The Sample Group
This section introduces the 12 individuals who participated in my research via interview. It lists their position at the fraternity, the amount of people belonging to that fraternity, how we met, and other vital information. I gave each participant the opportunity to remain anonymous. As a result, readers have paid a lot of attention to their highly unusual selection of a pseudonyms, which gives great insight about the psychology of the sample group.
The sample group was selected using convenience and snowball methods. Anticipating a low rate of fraternity response, I utilized several different means to locate fraternity members who were willing to participate. I started by mailing a letter to each fraternity house president, explaining my research and requesting that fraternity members get involved. I also met with Inter-Fraternity Council (IFC) representatives to let them know of my research and to ask if they could connect me with participants. Furthermore, I broadcasted on the internet to various OSU groups that appeared to host many fraternity members. Finally, I became acquainted with many participants through word-of-mouth, a mutual friend, or a chance encounter, i.e., a shared classroom, an overheard party conversation, and even by their accidental eavesdropping as I wrote my project at the university computer lab. Of these methods, most interviews were set up by either chance encounter or with IFC assistance.
The majority of participants were located in Corvallis, Oregon. Corvallis is a small agricultural college town located in the Willamette Valley of Western Oregon. The city population is 46,195 citizens. The total university enrollment was 14,161 students in 1995 and, of this, 18% are fraternity men. This research includes only a small, mostly localized fraction of the United States fraternity system. The Greek letter system is a very large institution therefore many different communities are involved. I set about understanding the larger picture by including as many different perspectives as possible. There are limits to how much generalization can be made from this small-scale study. A different sample size or geographic location might lead to different results. Nevertheless, similar fraternity patters and cultural themes might be present at fraternities across the United States.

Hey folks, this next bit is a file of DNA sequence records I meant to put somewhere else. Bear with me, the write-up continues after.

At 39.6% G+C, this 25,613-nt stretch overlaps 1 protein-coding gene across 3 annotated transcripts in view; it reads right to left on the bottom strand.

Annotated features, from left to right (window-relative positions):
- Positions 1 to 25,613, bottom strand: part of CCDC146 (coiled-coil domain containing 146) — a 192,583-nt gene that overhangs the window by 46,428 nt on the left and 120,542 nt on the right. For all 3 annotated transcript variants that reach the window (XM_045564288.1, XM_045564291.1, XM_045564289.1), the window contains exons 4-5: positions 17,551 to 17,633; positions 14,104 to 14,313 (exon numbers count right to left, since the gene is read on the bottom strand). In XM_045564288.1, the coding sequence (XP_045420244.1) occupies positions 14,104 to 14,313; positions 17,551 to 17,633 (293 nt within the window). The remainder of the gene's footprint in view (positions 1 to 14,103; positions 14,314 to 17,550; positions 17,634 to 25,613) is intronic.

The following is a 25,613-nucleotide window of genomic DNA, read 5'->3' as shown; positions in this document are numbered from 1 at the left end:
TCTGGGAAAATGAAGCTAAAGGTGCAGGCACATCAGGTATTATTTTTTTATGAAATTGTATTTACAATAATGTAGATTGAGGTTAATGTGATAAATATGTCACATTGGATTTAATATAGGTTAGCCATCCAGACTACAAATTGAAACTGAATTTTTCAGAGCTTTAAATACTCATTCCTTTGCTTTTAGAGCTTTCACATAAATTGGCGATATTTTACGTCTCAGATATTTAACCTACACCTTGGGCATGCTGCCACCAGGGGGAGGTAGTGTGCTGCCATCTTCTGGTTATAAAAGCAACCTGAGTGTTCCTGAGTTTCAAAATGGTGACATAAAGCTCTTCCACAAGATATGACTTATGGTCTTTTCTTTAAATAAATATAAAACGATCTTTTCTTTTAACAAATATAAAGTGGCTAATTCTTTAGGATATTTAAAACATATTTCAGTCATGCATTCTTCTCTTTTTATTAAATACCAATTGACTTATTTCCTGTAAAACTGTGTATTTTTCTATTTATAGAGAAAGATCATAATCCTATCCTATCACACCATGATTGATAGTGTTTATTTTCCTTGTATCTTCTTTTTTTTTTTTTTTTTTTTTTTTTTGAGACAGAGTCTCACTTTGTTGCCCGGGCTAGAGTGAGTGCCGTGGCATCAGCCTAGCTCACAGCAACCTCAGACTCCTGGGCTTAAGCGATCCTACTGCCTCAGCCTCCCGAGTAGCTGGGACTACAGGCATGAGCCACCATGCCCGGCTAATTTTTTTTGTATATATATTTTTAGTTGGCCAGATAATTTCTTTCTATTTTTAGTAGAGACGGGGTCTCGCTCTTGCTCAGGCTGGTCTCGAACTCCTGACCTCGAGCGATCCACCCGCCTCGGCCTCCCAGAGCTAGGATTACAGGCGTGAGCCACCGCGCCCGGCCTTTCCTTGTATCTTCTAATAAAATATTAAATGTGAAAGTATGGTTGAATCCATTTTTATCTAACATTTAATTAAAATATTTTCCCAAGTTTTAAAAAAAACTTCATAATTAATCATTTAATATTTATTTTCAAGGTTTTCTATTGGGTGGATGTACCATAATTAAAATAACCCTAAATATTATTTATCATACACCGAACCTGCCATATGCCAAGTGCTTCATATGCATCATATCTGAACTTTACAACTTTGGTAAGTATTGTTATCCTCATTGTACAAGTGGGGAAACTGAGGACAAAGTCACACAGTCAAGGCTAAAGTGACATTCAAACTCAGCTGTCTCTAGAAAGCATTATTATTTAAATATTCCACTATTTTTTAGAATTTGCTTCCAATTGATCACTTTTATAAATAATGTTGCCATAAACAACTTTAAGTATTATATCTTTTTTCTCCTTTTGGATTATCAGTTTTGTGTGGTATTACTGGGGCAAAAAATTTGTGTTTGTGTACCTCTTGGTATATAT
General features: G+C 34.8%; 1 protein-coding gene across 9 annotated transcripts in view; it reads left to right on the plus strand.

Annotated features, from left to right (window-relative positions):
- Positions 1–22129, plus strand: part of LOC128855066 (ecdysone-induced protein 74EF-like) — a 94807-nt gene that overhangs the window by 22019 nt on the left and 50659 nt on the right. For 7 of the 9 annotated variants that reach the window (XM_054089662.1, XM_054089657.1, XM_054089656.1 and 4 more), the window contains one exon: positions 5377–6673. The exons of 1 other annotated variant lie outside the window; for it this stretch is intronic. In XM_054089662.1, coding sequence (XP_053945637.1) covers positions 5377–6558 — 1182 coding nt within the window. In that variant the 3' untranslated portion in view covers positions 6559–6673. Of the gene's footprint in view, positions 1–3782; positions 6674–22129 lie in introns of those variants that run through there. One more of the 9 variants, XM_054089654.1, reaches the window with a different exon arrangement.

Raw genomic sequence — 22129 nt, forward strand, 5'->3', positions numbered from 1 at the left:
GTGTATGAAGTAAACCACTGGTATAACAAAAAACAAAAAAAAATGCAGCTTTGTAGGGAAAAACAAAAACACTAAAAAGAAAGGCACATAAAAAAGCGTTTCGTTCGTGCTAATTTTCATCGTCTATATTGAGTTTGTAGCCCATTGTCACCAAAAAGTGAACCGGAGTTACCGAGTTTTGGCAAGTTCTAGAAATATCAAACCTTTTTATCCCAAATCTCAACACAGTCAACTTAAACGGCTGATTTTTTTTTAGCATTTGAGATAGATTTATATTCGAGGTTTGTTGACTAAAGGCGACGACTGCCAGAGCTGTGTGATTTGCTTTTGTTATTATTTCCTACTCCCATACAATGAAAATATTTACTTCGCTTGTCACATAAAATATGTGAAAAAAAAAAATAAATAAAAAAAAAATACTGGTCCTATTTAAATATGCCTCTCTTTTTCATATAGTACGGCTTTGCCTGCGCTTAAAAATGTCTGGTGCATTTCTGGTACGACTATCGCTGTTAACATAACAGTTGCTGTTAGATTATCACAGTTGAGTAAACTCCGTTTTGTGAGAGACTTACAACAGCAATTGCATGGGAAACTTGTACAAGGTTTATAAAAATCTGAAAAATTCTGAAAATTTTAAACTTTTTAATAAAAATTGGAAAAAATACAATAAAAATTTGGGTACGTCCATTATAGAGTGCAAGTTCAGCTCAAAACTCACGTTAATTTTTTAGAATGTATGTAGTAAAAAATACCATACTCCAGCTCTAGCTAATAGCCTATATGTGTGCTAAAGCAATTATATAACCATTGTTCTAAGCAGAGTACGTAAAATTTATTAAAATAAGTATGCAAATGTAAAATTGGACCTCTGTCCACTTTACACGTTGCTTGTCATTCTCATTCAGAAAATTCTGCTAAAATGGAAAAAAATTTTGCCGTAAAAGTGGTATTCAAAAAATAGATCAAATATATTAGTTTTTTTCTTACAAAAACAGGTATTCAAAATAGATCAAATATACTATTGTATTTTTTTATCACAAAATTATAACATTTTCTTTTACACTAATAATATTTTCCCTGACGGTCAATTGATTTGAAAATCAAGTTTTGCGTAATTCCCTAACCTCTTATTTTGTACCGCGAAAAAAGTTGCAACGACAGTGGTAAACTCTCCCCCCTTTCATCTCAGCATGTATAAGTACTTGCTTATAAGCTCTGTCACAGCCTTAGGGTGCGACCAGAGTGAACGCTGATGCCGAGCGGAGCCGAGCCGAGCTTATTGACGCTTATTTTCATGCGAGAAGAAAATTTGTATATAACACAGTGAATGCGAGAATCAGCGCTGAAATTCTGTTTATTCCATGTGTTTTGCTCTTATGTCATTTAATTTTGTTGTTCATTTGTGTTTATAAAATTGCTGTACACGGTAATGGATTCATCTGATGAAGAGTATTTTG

Given the size of the United States fraternity system,. I wanted this research to include as wide of a sample as possible I opted to avoid interviewing members of the same fraternity house so that the results wouldn’t be tipped towards any one particular fraternity culture. I also struggled to incorporate non-OSU fraternity members so that geographic differences might be represented and to limit participants from coaching responses among themselves. There is a wide diversity in those who chose to participate in this study. I interview fraternity members from OSU, the University of Oregon, a Southern California university (name withheld for confidentiality), and two from the New York area. Participants also came from varied backgrounds such as race economic class and sexual orientation. Informants came from different fraternity positions, e.g., alumni, pledge coordinator, president. In addition, participants naturally differed in terms of academic major and parent occupations. In terms of age, participants ranged in age from 17 to 22, with the exception of one 28-year-old alumni member. Furthermore, participants also varied in terms of how active they were with their fraternity.